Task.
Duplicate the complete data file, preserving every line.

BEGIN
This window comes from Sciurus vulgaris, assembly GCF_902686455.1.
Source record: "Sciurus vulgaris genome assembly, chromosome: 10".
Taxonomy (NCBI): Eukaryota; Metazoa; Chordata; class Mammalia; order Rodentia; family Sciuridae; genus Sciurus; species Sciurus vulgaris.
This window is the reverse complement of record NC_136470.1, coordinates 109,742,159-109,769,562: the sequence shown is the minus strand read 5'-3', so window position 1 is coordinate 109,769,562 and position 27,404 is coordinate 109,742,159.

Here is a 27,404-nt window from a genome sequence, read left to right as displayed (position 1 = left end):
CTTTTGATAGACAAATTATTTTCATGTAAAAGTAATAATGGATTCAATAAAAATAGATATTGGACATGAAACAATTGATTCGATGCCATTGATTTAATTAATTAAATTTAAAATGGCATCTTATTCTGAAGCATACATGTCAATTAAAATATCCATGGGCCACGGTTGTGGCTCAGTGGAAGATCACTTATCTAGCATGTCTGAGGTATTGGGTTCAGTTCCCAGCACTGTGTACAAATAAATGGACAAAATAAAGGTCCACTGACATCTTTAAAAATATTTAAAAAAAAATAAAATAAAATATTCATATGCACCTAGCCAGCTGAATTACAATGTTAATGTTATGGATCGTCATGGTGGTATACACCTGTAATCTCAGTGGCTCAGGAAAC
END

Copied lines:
This window comes from Sciurus vulgaris, assembly GCF_902686455.1.
Source record: "Sciurus vulgaris genome assembly, chromosome: 10".
Taxonomy (NCBI): Eukaryota; Metazoa; Chordata; class Mammalia; order Rodentia; family Sciuridae; genus Sciurus; species Sciurus vulgaris.
This window is the reverse complement of record NC_136470.1, coordinates 109,742,159-109,769,562: the sequence shown is the minus strand read 5'-3', so window position 1 is coordinate 109,769,562 and position 27,404 is coordinate 109,742,159.

Here is a 27,404-nt window from a genome sequence, read left to right as displayed (position 1 = left end):
CTTTTGATAGACAAATTATTTTCATGTAAAAGTAATAATGGATTCAATAAAAATAGATATTGGACATGAAACAATTGATTCGATGCCATTGATTTAATTAATTAAATTTAAAATGGCATCTTATTCTGAAGCATACATGTCAATTAAAATATCCATGGGCCACGGTTGTGGCTCAGTGGAAGATCACTTATCTAGCATGTCTGAGGTATTGGGTTCAGTTCCCAGCACTGTGTACAAATAAATGGACAAAATAAAGGTCCACTGACATCTTTAAAAATATTTAAAAAAAAATAAAATAAAATATTCATATGCACCTAGCCAGCTGAATTACAATGTTAATGTTATGGATCGTCATGGTGGTATACACCTGTAATCTCAGTGGCTCAGGAAAC